“Lord, do You not care…?” Luke 10:40 ESV (38-42 for entire story)
“Though He slay me, yet will I trust Him.” Job 13:15 NKJV
This year, our daughter’s small backyard garden produced a bumper tomato crop, so with great anticipation, we set aside an entire day for me to show her the finer points of canning homemade salsa. As we washed, diced and jarred the tomatoes, onions and peppers, we talked about life and family and our world. In the midst of it all, she asked one or two heavy questions that still linger in my thoughts. Before I share the questions, allow me to give you part of the short answer I gave her. “I don’t know. But I know we can trust Him.”
With obvious emotion she asked, “Mom, why did God allow a woman with several young children to die of cancer?” The heartfelt question that came amid the dicing of tomatoes and jalapenos, demanded more than a memorized theological answer. Keeping my hands busy with the task of canning, I thought/prayed how to answer her question. Even as I was secretly thankful she intuitively understood the larger issue of God’s control over all circumstances. Even tragedy.
Have such questions ever lodged in your heart? Have you ever thought deeply about why a divorce or why singleness? Why an addiction or why a betrayal? Why financial ruin or a broken relationship? Why the death of a child or the death of a hoped-for dream? Pain begs for an answer.
In today’s verses, we see two contrasting examples of facing the inevitable pain of real life. When Martha was confronted with the minor irritation of no help in the kitchen, she spoke almost harshly to the Lord Jesus, when she asked, “Lord, don’t You care?” By contrast, we read of Job, who has just been given the news that everything he owns has been stolen by an invading army, and all his servants killed. As this news hits his ears and before there’s time to digest the reality, another servant shows up to tell him the devastating news that all his children have perished in a freak accident. (Read Job 1 and 2). Job’s first response is to worship God. He knew he dare not give priority to his emotions; he spoke out what he knew to be true rather than allow his emotions to do the leading. A couple of chapters and several more trials later, we hear Job say, *“Though the Lord slay me, yet will I trust Him.”
Perhaps Martha was too self-focused as she rushed and hurried and grumbled… Whatever the reason, she snapped at the Lord Himself and accused Him of not caring.
Though Job didn’t understand the why of his horrific pain, he knew his God and he knew His character. So even in the midst of such guttural ache … he trusted.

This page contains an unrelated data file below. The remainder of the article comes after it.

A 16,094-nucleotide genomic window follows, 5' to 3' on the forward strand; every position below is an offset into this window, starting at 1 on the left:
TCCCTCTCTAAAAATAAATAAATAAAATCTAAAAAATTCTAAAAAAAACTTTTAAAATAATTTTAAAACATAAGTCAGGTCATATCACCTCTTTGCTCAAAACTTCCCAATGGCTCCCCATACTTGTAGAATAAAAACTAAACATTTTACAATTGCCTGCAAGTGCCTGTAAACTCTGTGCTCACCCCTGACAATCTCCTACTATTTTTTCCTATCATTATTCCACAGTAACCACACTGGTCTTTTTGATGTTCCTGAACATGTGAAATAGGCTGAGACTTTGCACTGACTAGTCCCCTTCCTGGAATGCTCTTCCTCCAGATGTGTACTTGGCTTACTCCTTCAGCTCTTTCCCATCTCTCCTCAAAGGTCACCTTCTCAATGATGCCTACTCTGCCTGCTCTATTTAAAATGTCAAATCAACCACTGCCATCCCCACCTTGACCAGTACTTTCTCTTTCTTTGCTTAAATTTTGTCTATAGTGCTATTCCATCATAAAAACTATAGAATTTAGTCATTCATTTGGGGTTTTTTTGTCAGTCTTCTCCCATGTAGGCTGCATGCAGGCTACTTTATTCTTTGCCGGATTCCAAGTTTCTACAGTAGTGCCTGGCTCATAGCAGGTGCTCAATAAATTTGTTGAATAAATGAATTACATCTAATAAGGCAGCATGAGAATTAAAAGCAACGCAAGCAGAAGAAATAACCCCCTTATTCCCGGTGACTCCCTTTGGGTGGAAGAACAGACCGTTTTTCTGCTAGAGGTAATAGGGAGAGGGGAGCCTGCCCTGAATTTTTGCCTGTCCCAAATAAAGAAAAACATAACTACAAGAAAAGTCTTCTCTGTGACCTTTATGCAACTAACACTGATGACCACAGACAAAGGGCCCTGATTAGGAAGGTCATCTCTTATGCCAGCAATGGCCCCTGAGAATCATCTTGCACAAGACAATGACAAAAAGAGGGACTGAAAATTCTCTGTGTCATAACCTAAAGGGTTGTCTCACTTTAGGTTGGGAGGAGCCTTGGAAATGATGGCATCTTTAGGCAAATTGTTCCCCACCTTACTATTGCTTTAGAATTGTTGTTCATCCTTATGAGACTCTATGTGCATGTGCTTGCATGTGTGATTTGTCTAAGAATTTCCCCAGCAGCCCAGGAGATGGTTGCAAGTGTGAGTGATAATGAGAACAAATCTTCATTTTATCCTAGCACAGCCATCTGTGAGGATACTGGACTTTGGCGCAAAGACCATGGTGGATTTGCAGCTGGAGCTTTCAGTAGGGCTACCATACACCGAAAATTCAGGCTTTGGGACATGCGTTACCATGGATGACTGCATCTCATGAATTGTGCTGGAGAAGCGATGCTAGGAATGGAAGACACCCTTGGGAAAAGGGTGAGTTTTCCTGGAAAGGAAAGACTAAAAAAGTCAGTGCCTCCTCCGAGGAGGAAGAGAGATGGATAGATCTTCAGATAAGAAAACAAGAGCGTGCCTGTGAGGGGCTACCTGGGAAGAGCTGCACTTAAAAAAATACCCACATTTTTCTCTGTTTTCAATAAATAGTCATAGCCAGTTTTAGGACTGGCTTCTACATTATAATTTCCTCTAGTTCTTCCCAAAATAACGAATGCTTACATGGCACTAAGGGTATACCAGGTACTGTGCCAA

Back to my daughter’s heartbreaking question – I could have offered to bullet-point Bible verses that academically explain God’s sovereign control over all things, or sin’s impact on our broken world, or God’s ability to bring good out of even the vilest circumstance, etc. But I did none of those. Now wasn’t the time. I admitted to her that I did not know the why of such tragedy, but I did know that we could trust God with it. Reminding her of the story that she’s heard repeated since childhood. Of her own brother and sister who died as babies, and how such tragedy taught me (still teaches me) to trust my Father God even when, (especially when), I don’t understand.
The best answer to a hurting heart is simply, “I am so sorry for your pain.”Becky White
The truth is we may never know the why of a particular trauma this side of eternity. It’s enough to know our God is good and faithful and He can be trusted. Even with, and in, our pain. If He gave the life of His Son for us, surely we can trust Him when we don’t understand.
Father, I know You are good, and You are faithful, but there are times when life’s pain blinds us of that truth. Please enable us to rest in You as we walk through tragedy, or as we walk with others in their pain. We choose to trust You even when we don’t understand. In Jesus’ name, Amen.
I lay my “whys” before Your cross in worship kneeling, my mind too numb for thought, my heart beyond all feeling: And worshipping, I realize that I in knowing You don’t need a “why”.– Ruth Bell Graham
Written by Becky White for the Lord Jesus
*Some may say that God did not cause Job’s pain, but surely, we must agree that his trial came as a direct result of God’s permission.